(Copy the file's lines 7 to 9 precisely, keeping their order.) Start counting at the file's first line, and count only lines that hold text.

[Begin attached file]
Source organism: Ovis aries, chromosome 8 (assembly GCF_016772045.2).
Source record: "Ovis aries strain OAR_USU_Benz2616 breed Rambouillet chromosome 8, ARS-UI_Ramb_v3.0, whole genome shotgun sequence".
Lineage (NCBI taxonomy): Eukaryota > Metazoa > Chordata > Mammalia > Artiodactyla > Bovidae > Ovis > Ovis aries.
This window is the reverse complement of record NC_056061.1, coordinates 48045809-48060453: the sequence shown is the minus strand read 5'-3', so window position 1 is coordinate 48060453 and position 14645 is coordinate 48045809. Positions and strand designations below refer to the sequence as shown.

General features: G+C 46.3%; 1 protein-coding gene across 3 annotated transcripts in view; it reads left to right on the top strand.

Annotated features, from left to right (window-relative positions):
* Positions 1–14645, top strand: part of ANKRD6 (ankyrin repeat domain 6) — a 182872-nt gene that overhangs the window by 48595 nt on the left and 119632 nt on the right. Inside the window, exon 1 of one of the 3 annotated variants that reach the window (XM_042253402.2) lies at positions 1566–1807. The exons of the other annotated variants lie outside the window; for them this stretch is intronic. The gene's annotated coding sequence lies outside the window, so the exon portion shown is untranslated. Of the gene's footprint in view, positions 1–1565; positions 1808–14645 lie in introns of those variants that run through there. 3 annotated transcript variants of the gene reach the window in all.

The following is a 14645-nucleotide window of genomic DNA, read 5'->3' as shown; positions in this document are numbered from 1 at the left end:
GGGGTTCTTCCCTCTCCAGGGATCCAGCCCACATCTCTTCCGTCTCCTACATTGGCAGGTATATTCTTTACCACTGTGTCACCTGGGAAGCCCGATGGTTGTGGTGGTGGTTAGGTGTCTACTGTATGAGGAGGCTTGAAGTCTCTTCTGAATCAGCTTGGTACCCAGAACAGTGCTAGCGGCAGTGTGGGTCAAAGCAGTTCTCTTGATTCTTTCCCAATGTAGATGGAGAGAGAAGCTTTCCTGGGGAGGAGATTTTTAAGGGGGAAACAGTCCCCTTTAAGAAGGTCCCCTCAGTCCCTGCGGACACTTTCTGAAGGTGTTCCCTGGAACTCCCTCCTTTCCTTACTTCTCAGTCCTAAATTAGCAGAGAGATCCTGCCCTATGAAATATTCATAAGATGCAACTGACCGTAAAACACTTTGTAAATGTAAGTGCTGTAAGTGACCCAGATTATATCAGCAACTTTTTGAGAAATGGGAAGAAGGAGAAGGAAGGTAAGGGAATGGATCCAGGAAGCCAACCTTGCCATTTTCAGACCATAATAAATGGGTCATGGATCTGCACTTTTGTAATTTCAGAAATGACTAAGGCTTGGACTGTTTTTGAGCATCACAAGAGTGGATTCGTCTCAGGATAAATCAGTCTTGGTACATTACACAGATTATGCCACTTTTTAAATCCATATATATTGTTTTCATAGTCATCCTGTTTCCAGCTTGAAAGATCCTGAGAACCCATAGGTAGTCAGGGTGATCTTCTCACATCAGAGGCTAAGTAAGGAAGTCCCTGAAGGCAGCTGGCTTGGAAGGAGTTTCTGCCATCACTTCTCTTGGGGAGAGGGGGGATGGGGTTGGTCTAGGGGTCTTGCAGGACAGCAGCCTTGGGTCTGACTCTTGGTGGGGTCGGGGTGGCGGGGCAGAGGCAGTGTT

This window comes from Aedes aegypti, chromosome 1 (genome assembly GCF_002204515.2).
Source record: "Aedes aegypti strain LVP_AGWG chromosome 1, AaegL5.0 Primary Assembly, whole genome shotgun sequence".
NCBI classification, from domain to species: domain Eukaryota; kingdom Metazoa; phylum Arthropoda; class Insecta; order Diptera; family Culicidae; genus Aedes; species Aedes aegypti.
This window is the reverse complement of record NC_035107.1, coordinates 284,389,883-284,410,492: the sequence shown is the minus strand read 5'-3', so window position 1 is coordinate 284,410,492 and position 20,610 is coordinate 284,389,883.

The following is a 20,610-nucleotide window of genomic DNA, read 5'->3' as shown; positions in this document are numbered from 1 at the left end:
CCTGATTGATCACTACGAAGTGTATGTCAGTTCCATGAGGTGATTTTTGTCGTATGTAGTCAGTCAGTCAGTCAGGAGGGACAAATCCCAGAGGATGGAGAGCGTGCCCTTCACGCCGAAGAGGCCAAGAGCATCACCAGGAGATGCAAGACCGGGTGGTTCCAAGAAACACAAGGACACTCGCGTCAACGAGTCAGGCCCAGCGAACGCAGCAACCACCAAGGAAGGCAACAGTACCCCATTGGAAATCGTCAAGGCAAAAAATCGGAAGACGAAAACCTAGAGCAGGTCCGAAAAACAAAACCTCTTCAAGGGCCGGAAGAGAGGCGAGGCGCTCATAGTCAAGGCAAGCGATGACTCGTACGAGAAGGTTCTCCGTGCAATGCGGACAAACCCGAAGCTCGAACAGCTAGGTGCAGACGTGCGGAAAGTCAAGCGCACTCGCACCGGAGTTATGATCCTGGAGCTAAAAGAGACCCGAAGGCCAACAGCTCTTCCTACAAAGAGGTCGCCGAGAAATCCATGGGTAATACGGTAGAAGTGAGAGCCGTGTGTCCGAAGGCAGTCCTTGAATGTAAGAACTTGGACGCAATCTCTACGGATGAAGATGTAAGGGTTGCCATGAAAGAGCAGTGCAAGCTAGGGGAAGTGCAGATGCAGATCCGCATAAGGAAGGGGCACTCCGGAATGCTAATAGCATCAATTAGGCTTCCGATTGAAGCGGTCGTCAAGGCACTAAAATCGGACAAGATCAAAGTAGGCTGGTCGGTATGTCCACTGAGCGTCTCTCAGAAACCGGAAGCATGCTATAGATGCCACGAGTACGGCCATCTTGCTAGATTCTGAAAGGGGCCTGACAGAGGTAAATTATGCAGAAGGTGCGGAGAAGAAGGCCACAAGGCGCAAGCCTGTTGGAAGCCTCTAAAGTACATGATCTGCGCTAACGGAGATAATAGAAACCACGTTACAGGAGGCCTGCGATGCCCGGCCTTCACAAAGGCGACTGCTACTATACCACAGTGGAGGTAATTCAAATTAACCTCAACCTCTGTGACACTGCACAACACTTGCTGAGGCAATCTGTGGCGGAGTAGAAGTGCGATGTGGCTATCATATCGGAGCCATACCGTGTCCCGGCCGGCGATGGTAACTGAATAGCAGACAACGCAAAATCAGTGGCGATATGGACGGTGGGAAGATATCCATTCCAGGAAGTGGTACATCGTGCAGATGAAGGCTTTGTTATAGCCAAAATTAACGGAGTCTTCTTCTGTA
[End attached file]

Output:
* Positions 1–14645, top strand: part of ANKRD6 (ankyrin repeat domain 6) — a 182872-nt gene that overhangs the window by 48595 nt on the left and 119632 nt on the right. Inside the window, exon 1 of one of the 3 annotated variants that reach the window (XM_042253402.2) lies at positions 1566–1807. The exons of the other annotated variants lie outside the window; for them this stretch is intronic. The gene's annotated coding sequence lies outside the window, so the exon portion shown is untranslated. Of the gene's footprint in view, positions 1–1565; positions 1808–14645 lie in introns of those variants that run through there. 3 annotated transcript variants of the gene reach the window in all.

The following is a 14645-nucleotide window of genomic DNA, read 5'->3' as shown; positions in this document are numbered from 1 at the left end:
GGGGTTCTTCCCTCTCCAGGGATCCAGCCCACATCTCTTCCGTCTCCTACATTGGCAGGTATATTCTTTACCACTGTGTCACCTGGGAAGCCCGATGGTTGTGGTGGTGGTTAGGTGTCTACTGTATGAGGAGGCTTGAAGTCTCTTCTGAATCAGCTTGGTACCCAGAACAGTGCTAGCGGCAGTGTGGGTCAAAGCAGTTCTCTTGATTCTTTCCCAATGTAGATGGAGAGAGAAGCTTTCCTGGGGAGGAGATTTTTAAGGGGGAAACAGTCCCCTTTAAGAAGGTCCCCTCAGTCCCTGCGGACACTTTCTGAAGGTGTTCCCTGGAACTCCCTCCTTTCCTTACTTCTCAGTCCTAAATTAGCAGAGAGATCCTGCCCTATGAAATATTCATAAGATGCAACTGACCGTAAAACACTTTGTAAATGTAAGTGCTGTAAGTGACCCAGATTATATCAGCAACTTTTTGAGAAATGGGAAGAAGGAGAAGGAAGGTAAGGGAATGGATCCAGGAAGCCAACCTTGCCATTTTCAGACCATAATAAATGGGTCATGGATCTGCACTTTTGTAATTTCAGAAATGACTAAGGCTTGGACTGTTTTTGAGCATCACAAGAGTGGATTCGTCTCAGGATAAATCAGTCTTGGTACATTACACAGATTATGCCACTTTTTAAATCCATATATATTGTTTTCATAGTCATCCTGTTTCCAGCTTGAAAGATCCTGAGAACCCATAGGTAGTCAGGGTGATCTTCTCACATCAGAGGCTAAGTAAGGAAGTCCCTGAAGGCAGCTGGCTTGGAAGGAGTTTCTGCCATCACTTCTCTTGGGGAGAGGGGGGATGGGGTTGGTCTAGGGGTCTTGCAGGACAGCAGCCTTGGGTCTGACTCTTGGTGGGGTCGGGGTGGCGGGGCAGAGGCAGTGTT